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Chromium Occurrence

Chromium Occurrence in the free state in nature was never recorded. The chief mineral from which the metal is obtained is variously known as chromite, chrome iron ore, chromoferrite, or siderochrome, Cr2O3.FeO, and is widely distributed, particularly in serpentine and olivine rocks. It is found in Algeria, Asia Minor, Canada, France, Greece, India, New Caledonia, Rhodesia, the Shetland Islands, Sweden, the Transvaal, Turkey, and the United States. Rhodesia is the chief producer in normal times, but in the later years of the European war the United States and India produced enormous quantities. Chromium Occurrence in iron ore, containing about 85 per cent, of Cr2O3.FeO, has been found in the province of Kuban, Northern Caucasus. Platiniferous chromites occur in the Ural Mountains. Small quantities of chromite are present in many meteorites. Chromite occurs in octahedra, but is generally found in a brownish-black massive form, having a granular or compact structure. It is sometimes feebly magnetic, of density 4.32 to 4.57, and is one of the heaviest as well as one of the softest minerals of the spinel group, its hardness being about 5.5 according to Molis' scale. A specimen from the Urals was found to melt at 1850° C., but the usual melting-point range is from 1545° C. to 1730° C. Magnochromite and chromopicotite are varieties of chromite. The latter occurs at Dun Mountain, New Zealand, and in the Lillooet District, British Columbia, where it is found in velvet-black, massive, coarsely granular veins, and has a density of 4.239. A chromiferous iron ore, containing up to 50 per cent, of iron and varying amounts of chromium up to about 3 per cent., is mined to a considerable extent in Greece and is also employed as a source of chromium.

Crocoite, crocoisite, chrombleispath, or rothbleierz is a natural form of lead chromate, PbCrO4. It was discovered at Berezov in Siberia, but is also found in Brazil, Swaziland, Tasmania, and, associated with galena, in the Lydenburg district of the Transvaal. It occurs in translucent, hyacinth-red crystals of adamantine lustre; density 6.00. Crocoite crystallises in the monoclinic system, usually prismatic, its crystallographic elements being

a:b:c = 0.960342:1:0.915856; β = 77° 32' 50".

Phcenicochroite or melanochroite, of density 5.75, is a basic chromate of lead, 3PbO.2CrO3, and is probably orthorhombic. Beresowite or here- zovite contains lead carbonate as well as the chromate. Vauquelinite, probably identical with laxmannite, is a phospho-chromate of lead and copper, 2(Pb,Cu)CrO4.(Pb,Cu)3(PO4)2, of a greenish or brownish colour, occurring in the quartz of Berezov (Urals). It forms monoclinic crystals of density 5.95:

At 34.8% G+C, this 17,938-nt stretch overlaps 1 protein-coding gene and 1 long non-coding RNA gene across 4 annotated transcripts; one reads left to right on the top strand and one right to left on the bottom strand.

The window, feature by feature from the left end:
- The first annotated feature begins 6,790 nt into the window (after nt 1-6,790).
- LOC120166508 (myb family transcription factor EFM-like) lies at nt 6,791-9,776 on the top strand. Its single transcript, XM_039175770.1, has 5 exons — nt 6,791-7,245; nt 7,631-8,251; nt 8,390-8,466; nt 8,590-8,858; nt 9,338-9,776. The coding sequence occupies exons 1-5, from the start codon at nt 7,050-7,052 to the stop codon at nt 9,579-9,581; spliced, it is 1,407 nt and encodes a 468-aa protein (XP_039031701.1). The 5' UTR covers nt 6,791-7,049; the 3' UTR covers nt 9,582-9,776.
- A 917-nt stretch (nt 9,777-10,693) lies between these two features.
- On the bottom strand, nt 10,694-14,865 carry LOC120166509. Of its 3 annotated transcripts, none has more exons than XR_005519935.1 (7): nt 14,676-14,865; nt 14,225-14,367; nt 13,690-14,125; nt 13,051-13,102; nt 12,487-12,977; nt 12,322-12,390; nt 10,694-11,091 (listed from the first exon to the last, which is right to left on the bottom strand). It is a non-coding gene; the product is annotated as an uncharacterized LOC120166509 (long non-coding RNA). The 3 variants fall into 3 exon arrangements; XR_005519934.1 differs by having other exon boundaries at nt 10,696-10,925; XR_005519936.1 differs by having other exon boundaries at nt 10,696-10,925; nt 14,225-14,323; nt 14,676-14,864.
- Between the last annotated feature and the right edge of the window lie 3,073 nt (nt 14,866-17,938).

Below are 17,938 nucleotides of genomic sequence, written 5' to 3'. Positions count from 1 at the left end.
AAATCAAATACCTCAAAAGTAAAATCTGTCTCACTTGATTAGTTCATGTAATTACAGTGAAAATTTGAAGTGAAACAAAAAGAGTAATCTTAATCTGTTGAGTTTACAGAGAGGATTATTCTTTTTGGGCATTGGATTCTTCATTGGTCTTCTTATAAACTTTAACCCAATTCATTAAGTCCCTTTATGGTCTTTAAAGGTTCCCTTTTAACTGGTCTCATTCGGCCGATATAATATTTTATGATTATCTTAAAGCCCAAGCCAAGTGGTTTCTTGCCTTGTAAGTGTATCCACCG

a:b:c = 0.74977:1:1.39083; β = 69° 3'.

Chromitite is obtained as a small-grained black sand, of density 31, from Kopaonik Mountain, Serbia, and has the composition (Fe,Al)2O3.2Cr2O3. It resembles magnetite, being magnetic and crystallising in the cubic system.

Chromium mica or fuchsite possesses a brilliant green colour; chrome ochre is a bright green, clayey mineral containing Cr2O3. Alexandrolite, milsosin, wolchonskoite, and avalite contain hydrated oxides of chromium, aluminium, and silicon. Dietzeite contains calcium iodate and chromate.

Chromium also occurs in the following minerals: daubreelite, FeS.Cr2S3, massive, brittle, non-magnetic, density 5.01; redingtonite, a hydrated chromium sulphate; tarapacite, essentially a chromate of potassium; and chrome-diopside, a pyroxene from Kimberley.

A nickel-chrome spinel, NiO.Cr2O3, has been made artificially in small green crystals. The green colour of emerald, serpentine, possibly sapphire, and other minerals is due to the presence of compounds of chromium, which also occur in rubies, corundums, and spinels. It has been shown that the peculiar spectra of ruby and diamond are due to chromium oxide which has been compelled to vibrate in an abnormal manner, leading to the production of narrow absorption bands. Traces of chromium have been detected in the soot produced by the combustion of coal obtained from deposits at Liege. Compounds of chromium are not known to play any part in the economy of plants or animals.

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